Michael James looks at the volatility drag effect of owning a small subset of stocks (i.e.: a dividend portfolio) vs the whole index. Check out the comments section for a good (but long) discussion of sampling and where that volatility drag comes from. I was particularly interested in this one as I was starting to draft a post about whether you could sample the index and “make your own ETF” with even lower fees at a discount brokerage. I might still publish it, though now of course I’ll have to point out that it’s wrong…

Also check out some articles on a new fund facts disclosure for mutual funds. The big question is, how do we get everyday investors to appreciate the importance of fees? Percentages don’t seem to be doing it, and as Jonathan Chevreau pointed out in his article, converting a percentage to a cost per $1000 isn’t helping much. Michael James suggests another method with percentages, and in the comments there, I suggest using dollars, but not as “per $1000”, but per some kind of large-dollar-value standard portfolio over some reasonable life-time: e.g., “this fund will cost you $90,000 more over a standard investment period than a lower-cost equivalent.”

Happy last-minute shopping, everyone! (PS: for the person on your list who’s not much of an investor, did you know I have a book? ;)

3 Responses to “Tater’s Takes – Chewing Gum”

  1. Michael James Says:

    Thanks for the mentions. I thought of a way to extend your 6-stock index example to illustrate my point. Take the 20 portfolios and compute their multi-year returns by randomly permuting the returns of the 6 stocks each year. This will leave the index returns the same each year, but the 20 portfolios will vary. You’ll find that after enough years, all 20 portfolios will lag the index. The exercise is to figure out where the money went.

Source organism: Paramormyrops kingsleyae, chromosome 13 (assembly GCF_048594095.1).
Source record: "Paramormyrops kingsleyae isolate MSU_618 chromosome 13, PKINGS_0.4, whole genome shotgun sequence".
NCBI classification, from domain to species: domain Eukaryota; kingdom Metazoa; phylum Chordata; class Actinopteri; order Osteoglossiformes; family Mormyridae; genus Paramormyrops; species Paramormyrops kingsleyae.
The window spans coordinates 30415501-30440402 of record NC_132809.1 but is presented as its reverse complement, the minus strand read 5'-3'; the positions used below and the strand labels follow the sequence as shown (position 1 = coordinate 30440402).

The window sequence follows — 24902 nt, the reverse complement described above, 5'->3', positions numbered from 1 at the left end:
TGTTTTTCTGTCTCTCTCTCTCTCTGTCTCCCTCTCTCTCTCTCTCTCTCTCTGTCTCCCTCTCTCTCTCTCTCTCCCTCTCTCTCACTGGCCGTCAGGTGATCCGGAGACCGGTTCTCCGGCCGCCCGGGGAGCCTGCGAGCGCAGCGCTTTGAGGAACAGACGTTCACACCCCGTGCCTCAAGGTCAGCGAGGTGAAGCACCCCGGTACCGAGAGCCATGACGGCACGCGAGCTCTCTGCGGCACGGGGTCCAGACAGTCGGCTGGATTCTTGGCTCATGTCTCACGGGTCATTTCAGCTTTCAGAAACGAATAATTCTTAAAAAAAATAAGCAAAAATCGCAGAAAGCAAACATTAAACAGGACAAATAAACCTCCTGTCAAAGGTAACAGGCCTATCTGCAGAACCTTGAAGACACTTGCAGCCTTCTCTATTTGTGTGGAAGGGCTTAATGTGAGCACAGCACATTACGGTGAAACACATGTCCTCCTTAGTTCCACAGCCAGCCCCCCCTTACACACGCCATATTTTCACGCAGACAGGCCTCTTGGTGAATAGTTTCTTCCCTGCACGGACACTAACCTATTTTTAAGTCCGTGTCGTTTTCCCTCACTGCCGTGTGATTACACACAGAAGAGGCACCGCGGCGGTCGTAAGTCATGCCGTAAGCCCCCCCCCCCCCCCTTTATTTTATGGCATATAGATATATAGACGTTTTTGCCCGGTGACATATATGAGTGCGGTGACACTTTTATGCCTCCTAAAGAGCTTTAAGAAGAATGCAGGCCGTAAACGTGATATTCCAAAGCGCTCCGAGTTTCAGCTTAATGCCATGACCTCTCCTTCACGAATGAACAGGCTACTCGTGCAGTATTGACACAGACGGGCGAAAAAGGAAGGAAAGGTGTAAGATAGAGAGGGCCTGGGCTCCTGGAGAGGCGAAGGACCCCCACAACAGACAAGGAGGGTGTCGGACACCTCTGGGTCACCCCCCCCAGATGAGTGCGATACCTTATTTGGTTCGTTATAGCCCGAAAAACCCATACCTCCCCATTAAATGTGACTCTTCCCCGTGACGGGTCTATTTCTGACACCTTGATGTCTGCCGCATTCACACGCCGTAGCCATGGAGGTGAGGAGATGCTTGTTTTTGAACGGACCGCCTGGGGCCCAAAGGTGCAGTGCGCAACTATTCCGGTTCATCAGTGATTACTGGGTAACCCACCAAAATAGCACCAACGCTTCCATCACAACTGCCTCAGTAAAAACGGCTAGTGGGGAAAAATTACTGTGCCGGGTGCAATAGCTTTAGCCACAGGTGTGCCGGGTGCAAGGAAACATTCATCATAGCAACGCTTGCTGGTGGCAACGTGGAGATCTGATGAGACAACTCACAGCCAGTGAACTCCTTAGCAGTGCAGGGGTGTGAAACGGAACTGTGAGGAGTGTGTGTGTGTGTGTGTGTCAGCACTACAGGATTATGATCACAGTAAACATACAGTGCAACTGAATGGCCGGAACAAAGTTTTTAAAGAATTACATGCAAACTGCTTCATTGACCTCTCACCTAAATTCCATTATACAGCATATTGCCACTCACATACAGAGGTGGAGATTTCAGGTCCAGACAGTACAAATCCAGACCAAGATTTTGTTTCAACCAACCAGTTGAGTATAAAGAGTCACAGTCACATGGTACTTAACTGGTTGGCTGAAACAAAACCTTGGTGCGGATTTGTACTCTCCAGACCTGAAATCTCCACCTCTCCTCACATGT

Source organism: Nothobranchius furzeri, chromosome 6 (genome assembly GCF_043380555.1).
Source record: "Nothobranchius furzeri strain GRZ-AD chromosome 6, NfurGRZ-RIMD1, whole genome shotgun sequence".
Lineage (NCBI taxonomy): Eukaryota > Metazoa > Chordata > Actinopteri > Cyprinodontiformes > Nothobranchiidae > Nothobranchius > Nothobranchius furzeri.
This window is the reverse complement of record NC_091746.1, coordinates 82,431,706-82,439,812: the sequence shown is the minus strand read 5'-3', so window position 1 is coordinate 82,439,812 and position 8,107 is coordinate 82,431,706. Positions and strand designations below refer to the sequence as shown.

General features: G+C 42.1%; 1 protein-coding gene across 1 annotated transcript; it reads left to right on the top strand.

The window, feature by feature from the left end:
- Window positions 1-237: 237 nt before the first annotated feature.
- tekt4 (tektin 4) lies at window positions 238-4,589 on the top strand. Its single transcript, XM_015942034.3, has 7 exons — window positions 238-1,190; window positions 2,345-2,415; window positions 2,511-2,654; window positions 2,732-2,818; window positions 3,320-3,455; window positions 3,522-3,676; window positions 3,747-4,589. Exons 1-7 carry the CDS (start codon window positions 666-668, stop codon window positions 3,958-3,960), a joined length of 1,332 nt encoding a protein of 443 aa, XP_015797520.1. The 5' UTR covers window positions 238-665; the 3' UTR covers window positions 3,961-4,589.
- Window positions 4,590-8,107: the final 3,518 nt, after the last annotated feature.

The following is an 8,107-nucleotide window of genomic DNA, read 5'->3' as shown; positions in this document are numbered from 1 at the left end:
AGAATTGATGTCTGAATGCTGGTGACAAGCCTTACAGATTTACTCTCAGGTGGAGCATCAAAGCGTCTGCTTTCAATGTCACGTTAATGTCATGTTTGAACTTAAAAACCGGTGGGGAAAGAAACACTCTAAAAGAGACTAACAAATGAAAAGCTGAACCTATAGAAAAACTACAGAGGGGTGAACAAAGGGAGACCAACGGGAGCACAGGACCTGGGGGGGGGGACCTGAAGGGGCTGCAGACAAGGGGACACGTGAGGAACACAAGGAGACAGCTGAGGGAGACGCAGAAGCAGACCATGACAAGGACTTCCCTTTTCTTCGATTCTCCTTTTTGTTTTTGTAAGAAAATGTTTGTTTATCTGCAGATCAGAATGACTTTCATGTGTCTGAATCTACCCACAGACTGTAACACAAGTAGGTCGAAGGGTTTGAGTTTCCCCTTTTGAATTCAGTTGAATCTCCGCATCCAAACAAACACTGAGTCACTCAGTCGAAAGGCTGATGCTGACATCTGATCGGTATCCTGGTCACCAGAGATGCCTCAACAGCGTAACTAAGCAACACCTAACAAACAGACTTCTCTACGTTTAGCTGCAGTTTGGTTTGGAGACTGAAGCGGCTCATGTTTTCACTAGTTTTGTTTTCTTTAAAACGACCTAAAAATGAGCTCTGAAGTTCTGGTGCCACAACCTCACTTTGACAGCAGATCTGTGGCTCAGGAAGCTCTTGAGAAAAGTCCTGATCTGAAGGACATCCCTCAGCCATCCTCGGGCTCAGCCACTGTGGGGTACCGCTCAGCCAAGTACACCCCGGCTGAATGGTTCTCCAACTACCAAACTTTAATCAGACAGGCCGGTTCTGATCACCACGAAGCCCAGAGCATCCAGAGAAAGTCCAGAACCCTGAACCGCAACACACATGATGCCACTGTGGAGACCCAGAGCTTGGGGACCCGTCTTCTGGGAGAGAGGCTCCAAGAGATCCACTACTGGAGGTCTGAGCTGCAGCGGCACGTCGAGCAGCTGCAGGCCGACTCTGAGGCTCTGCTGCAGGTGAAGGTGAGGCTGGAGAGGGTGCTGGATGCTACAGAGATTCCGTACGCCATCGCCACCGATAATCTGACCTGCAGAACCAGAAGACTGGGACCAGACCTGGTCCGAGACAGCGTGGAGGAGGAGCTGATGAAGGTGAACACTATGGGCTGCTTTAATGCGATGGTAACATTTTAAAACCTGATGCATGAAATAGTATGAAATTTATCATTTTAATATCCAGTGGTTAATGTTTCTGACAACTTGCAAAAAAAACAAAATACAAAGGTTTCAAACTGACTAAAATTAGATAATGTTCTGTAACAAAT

2. Potato Says:

    This might be another occasion where I should go crawl into the fetal position and have a good think before I respond, but that sounds impossible to me.

    “You’ll find that after enough years, all 20 portfolios will lag the index.”

    Am I assuming some kind of rebalancing, or fees in this model? Maybe just varying the seeding start dates? Because I can’t see how it’s possible for them all to lag in a simple model where the index is the sum of the stocks — if we were to take “1-stock portfolios” they couldn’t all be below average.

    Anyway, I’ll try to find some time (likely not this weekend, it’s jam packed!) to actually do it in case I’m missing something…

  3. Michael James Says:

    Fees aren’t required to to cause all portfolios to leak, but some sort of rebalancing is required. The exact mechanism that would cause all portfolios to lose to the index depends on the assumptions about rebalancing that you build into the simulation.

    If every portfolio just buys some stocks (with their total holdings matching the index) and never trades again, their (arithmetic) average return must match the index at all times. But, even in this case, over a long time there will be a few big winners and many losers. The mode of the results will be below the index return.